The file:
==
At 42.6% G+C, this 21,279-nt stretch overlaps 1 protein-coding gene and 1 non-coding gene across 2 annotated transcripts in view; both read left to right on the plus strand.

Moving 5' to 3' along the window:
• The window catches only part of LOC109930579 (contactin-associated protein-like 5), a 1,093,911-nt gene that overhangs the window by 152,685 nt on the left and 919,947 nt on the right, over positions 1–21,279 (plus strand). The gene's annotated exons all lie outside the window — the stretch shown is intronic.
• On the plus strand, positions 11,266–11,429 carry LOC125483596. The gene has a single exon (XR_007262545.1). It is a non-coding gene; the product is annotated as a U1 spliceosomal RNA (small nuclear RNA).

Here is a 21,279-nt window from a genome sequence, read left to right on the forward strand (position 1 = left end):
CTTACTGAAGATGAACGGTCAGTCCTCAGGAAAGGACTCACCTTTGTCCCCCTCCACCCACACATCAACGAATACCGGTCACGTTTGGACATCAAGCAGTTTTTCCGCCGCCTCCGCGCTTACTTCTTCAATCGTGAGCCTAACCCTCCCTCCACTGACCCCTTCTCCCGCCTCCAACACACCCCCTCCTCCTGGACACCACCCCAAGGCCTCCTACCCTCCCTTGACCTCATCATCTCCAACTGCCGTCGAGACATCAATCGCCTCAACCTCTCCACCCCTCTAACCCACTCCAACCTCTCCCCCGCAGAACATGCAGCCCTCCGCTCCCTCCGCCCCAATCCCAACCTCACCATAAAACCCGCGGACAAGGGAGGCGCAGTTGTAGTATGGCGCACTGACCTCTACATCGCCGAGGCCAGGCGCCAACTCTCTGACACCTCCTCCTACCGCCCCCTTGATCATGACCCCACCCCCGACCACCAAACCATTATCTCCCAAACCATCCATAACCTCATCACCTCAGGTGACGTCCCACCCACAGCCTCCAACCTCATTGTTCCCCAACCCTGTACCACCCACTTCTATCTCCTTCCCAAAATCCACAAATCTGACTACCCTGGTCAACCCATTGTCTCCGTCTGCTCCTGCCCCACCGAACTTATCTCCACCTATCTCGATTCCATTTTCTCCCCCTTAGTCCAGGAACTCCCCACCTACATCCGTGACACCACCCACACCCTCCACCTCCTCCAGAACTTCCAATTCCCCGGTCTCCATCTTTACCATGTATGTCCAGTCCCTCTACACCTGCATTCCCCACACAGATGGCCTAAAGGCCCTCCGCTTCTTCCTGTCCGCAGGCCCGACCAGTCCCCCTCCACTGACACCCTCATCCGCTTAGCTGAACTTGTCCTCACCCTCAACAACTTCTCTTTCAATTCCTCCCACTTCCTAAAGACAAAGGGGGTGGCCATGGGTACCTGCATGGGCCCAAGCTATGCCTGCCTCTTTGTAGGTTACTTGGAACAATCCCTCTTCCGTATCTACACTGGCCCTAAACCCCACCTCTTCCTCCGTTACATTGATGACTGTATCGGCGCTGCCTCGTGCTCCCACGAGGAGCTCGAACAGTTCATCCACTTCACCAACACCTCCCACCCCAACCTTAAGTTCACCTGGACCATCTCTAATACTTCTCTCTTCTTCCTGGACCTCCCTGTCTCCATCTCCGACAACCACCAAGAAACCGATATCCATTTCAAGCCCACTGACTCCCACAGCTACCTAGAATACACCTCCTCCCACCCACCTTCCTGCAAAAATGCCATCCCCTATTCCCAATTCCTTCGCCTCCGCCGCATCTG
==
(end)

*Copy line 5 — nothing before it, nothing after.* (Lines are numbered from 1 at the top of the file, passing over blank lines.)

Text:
Here is a 21,279-nt window from a genome sequence, read left to right on the forward strand (position 1 = left end):